an organization representing physicians;
an organization representing hospitals;
a hospital conducting internal credentialing of pharmacists;
a clinic with pharmacists providing medical services;
a community pharmacy with pharmacists providing medical services;
the two largest health carriers in Washington based on enrollment;
a health care system that coordinates care and coverage;
a school or college of pharmacy in Washington;
a representative from a pharmacy benefit manager or organization that represents pharmacy benefit managers; and
other representatives appointed by the Insurance Commissioner.
The lead organization and advisory committee must develop best practice recommendations on standards for credentialing, privileging, billing, and payment processes to ensure pharmacists are adequately included and appropriately utilized in participating provider networks of health plans. In developing the standards, the advisory committee must also discuss implementation-related topics including current credentialing requirements for pharmacists, existing processes for similarly situated health care providers, pharmacist training, care coordination, and the role of pharmacist prescriptive authority agreements.
The advisory committee must present its recommendations to the Insurance Commissioner and the Department of Health no later than December 1, 2015. If necessary, the Insurance Commissioner and the Department of Health may adopt rules to implement the standards developed by the lead organization and the advisory committee. The rules must be consistent with the advisory committee's recommendations. The advisory committee must remain intact to assist the Insurance Commissioner and the Department of Health in adopting the rules.
For purposes of the Every Category of Provider Law, health carriers are required to reimburse every category of provider for services or care included in the essential health benefits benchmark plan, instead of the Basic Health Plan, if the plan covers such services or care.
Fiscal Note: Available.
Effective Date of Amended Bill: The bill takes effect 90 days after adjournment of the session in which the bill is passed.
Staff Summary of Public Testimony:
(In support) Given a recent informal Attorney General's Opinion on pharmacists and the Every Category of Provider Law, the time is right to move this bill forward. The role of pharmacists is expanding beyond dispensing medications; they are part of a team to manage medications and reduce health care costs. Pharmacists have post-baccalaureate educations and engage in collaborative drug therapy based on one-on-one agreements with physicians. Pharmacists help treat a variety of diseases, including high blood pressure, clotting disorders, diabetes, and chronic pain. This is a patient access issue—having a pharmacist as part of the care team can help the team treat patients with complex conditions, can help ensure that patients are treated in their communities, and can lower costs. Pharmacists should be part of team-based health systems such as accountable care organizations. Pharmacists have been denied access and reimbursement just because they are pharmacists. Many pharmacists practice in clinical settings and do not dispense medications, but reimbursement is only allowed for pharmacists who dispense. Other providers who provide identical treatment to patients are reimbursed for their services, while pharmacists are not.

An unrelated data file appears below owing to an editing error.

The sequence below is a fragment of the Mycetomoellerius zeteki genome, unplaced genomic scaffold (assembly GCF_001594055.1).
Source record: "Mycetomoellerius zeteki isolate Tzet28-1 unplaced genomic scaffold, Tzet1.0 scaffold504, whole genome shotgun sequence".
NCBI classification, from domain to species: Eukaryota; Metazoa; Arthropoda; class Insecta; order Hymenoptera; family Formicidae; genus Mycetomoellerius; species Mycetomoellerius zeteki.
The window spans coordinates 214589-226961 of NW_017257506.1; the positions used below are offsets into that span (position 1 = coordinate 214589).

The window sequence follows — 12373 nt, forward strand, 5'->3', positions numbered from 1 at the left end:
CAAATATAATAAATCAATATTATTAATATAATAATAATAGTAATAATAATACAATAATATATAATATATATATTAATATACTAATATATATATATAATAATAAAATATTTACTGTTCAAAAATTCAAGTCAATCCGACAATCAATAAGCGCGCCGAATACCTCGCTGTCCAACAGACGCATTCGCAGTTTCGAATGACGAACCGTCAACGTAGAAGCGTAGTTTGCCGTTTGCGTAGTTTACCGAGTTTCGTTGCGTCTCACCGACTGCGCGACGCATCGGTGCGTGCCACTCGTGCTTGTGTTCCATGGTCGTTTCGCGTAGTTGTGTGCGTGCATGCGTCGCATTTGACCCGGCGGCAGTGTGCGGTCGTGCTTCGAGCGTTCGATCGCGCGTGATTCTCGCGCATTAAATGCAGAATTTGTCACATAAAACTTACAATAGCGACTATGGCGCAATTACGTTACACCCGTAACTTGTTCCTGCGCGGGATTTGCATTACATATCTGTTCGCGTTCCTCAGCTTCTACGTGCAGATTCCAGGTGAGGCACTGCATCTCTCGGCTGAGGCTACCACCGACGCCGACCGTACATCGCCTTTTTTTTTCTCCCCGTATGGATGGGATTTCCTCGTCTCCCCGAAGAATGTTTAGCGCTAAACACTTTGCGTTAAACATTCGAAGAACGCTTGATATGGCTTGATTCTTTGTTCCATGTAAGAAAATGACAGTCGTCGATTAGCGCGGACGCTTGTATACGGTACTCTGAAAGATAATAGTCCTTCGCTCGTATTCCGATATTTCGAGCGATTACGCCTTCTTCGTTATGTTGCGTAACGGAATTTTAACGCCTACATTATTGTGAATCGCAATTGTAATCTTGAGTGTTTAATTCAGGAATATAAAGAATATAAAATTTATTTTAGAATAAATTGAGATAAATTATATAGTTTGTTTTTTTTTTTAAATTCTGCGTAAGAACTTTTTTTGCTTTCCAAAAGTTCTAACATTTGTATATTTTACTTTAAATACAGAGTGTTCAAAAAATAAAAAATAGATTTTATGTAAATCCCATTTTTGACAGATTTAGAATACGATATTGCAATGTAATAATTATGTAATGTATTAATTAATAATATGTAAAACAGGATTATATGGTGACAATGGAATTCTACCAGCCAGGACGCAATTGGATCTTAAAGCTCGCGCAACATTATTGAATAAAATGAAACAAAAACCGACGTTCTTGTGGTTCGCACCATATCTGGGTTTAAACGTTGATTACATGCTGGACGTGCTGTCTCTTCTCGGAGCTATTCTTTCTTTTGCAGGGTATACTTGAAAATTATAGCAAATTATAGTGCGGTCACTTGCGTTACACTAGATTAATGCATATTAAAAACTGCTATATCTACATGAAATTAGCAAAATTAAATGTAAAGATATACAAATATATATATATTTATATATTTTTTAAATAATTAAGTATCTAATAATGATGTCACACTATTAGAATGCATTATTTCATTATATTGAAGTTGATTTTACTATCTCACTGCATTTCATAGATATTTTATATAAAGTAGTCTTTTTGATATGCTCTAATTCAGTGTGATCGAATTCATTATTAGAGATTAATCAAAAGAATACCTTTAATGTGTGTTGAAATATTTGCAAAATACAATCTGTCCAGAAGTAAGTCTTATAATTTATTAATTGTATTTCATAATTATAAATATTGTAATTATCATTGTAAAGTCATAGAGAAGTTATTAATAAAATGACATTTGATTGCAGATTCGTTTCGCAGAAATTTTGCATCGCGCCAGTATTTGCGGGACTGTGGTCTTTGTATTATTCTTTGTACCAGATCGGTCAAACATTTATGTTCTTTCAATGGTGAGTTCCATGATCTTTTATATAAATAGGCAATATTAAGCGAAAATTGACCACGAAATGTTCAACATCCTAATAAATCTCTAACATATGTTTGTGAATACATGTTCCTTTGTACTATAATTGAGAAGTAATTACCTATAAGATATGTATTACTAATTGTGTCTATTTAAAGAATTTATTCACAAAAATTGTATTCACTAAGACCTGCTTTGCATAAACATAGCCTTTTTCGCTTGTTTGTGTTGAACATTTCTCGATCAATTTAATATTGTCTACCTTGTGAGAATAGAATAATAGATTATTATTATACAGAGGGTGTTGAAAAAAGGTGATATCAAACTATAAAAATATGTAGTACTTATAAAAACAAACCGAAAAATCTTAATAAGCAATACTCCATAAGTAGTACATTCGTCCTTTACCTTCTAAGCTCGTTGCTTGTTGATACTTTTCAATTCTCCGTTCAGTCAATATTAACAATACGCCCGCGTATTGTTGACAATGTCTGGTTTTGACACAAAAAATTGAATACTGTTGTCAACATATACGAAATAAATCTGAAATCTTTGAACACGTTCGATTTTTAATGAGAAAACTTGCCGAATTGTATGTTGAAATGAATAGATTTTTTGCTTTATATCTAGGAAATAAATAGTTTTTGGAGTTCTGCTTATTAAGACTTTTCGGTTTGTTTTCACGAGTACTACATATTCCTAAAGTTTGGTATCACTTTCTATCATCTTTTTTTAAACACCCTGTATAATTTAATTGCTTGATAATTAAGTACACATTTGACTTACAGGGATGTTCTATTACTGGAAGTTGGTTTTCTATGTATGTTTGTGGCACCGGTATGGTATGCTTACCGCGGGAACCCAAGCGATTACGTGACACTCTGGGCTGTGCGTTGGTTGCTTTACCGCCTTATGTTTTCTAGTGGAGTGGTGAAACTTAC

(With concerns) Pharmacists have a valuable role to play in the health care system, but this bill lacks specificity to guide health carriers through implementation. Health carriers are willing to expand their networks to include pharmacists, but it will take time to credential providers and build a network. This should be done carefully. This bill should be delayed by a year so that a structured stakeholder workgroup process can take place. This bill appears to extend the essential health benefits requirement to large group market health plans.
(Other) The problems pharmacists are facing are understandable, but this is a radical concept. Washington would be the first state to have a law like this in place. There should be a stakeholder process to discuss how this bill would play out in the real world.
Persons Testifying: (In support) Senator Parlette, prime sponsor; Jeff Rochon and Jenny Arnold, Washington State Pharmacy Association; Glenn Adams, Confluence Health; Rick Weaver, Comprehensive Mental Health Services; Ian Corbridge, Washington State Hospital Association; and Don Downing.
(With concerns) Sydney Smith Zvara, Association of Washington Healthcare Plans; Chris Bandoli, Regence Blue Shield; Len Sorrin, Premera Blue Cross; and Chris Marr, Group Health Cooperative.
(Other) Sean Graham, Washington State Medical Association.
Persons Signed In To Testify But Not Testifying: None.